Testing and tagging electrical appliances is one useful way to check electrical equipment is safe.

However, it's not mandatory. What is legally required is that equipment is electrically safe and maintained in a safe condition.

Testing and tagging doesn't guarantee future electrical safety, what it does is provide a snapshot of how safe the appliance is at the time of testing.

It is up to the person conducting the business or undertaking (PCBU) to decide whether to test and tag. They can either get the testing equipment and train up a worker, or hire a third-party to carry out the testing.

Whoever does the work must have the knowledge and skills to do the task correctly. It doesn't need to be a registered electrical worker but the person needs to be able to understand the Standards involved. However, only a registered electrical worker will be able to fix any problems the testing reveals.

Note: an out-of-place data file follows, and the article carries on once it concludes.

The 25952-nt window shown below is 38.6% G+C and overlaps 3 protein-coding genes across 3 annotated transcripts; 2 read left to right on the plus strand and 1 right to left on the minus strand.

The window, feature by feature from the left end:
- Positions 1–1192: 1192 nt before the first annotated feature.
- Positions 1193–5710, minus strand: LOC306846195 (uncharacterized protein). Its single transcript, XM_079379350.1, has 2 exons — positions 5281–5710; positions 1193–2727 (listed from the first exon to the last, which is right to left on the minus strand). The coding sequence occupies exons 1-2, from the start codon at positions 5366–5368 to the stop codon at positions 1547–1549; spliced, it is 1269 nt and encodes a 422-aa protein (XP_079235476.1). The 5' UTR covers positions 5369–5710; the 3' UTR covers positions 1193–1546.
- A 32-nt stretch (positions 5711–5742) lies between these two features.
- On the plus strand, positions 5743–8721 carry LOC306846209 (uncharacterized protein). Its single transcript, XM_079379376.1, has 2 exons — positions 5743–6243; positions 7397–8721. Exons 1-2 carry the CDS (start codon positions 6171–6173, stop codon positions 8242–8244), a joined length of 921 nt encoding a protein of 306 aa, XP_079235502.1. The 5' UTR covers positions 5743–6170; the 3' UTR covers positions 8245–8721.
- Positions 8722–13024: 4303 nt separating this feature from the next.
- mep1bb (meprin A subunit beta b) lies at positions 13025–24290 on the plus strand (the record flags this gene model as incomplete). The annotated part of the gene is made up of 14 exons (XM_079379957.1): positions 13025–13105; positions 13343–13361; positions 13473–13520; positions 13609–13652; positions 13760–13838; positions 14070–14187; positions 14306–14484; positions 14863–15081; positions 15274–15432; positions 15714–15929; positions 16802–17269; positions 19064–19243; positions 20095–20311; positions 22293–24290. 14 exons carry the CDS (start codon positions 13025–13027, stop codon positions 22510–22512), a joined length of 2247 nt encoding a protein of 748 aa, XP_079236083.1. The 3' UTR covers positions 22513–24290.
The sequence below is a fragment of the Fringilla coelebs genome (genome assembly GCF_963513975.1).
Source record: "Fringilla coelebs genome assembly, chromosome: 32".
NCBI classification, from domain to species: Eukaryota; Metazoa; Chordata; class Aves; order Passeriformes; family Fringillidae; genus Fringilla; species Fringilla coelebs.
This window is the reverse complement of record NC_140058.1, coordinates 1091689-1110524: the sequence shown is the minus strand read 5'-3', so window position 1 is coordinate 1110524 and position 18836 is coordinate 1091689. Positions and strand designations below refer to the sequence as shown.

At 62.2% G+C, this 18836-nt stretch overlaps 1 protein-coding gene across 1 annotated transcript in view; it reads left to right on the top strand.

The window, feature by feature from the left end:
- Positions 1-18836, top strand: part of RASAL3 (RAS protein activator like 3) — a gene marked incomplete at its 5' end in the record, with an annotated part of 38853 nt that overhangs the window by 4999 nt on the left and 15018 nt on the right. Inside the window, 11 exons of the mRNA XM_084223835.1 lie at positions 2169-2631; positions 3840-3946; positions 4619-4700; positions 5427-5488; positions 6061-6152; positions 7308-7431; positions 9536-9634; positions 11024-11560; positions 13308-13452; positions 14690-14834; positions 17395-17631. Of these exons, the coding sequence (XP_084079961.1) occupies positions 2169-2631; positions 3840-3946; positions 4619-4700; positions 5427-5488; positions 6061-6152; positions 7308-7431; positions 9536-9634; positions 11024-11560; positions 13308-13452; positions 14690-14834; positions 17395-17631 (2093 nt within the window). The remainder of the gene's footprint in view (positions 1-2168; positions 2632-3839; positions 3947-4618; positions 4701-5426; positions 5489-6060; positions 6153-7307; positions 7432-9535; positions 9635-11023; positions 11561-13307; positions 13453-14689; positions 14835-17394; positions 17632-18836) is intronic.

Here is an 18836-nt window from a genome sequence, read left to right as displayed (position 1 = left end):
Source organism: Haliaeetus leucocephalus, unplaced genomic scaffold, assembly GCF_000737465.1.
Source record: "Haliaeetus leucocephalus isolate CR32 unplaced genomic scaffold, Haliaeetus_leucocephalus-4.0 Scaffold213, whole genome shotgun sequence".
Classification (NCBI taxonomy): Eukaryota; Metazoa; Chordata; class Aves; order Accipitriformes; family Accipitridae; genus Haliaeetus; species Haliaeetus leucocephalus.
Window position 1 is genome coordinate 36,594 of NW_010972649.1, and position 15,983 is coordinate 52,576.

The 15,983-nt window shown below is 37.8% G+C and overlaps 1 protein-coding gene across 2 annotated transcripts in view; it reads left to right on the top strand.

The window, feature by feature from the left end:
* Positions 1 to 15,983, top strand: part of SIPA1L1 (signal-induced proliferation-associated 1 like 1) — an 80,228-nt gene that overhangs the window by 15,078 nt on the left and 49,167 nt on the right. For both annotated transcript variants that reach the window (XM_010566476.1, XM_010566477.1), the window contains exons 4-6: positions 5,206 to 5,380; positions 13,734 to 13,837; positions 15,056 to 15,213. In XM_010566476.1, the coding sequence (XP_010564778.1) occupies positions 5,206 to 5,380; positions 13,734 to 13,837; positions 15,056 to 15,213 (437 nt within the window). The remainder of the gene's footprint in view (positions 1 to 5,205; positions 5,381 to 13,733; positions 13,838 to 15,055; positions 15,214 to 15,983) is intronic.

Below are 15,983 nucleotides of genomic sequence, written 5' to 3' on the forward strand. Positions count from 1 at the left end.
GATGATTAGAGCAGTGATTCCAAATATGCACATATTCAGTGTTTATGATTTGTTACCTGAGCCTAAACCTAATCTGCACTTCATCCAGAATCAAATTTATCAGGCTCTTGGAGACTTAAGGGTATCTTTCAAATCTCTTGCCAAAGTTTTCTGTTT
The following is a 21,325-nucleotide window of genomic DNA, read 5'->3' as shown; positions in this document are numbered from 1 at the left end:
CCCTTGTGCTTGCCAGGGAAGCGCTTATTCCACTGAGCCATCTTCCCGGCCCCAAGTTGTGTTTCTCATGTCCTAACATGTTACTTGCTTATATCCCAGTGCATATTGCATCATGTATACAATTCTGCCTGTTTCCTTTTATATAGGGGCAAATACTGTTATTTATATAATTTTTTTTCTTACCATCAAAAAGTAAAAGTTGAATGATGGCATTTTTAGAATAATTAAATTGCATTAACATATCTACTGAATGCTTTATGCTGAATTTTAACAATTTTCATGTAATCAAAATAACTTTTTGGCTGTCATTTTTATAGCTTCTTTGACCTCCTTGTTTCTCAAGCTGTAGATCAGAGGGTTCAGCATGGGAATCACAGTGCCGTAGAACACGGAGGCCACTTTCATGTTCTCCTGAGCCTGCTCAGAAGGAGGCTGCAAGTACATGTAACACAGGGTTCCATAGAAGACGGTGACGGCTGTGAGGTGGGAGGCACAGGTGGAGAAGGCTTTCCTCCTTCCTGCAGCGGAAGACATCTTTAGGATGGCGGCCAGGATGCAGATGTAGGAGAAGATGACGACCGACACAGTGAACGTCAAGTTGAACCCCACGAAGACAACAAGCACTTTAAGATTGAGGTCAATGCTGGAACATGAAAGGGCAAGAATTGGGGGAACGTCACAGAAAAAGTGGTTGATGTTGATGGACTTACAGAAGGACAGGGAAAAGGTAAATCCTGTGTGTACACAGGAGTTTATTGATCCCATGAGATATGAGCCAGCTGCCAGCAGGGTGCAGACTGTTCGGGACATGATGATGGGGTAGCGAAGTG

How often you test and tag depends on the nature of the equipment and the workplace. For example, electrical equipment used on a construction site - outside and in damp conditions - would need more frequent testing than a computer in an office.

Whether you decide to test and tag or not, it's important to regularly look at cords, plugs and tools to see if they're damaged.

And remember, whether tested and tagged or not, electrical equipment still needs to be RCD-protected in certain circumstances, such as outside in the damp.

Related resources

The Electricity (Safety) Regulations 2010(external link) apply to appliances, leads, and hand-held tools connected to electricity.

The AS/NZS 3760 Standard(external link) is an option for PCBUs to demonstrate compliance testing and tagging.

The AS/NZS 3012 Standard(external link) provides guidance for the safe use of electricity on construction and demolition sites.

Our guide for ensuring electrical safety on small construction sites provides information about electrical supply on small construction sites.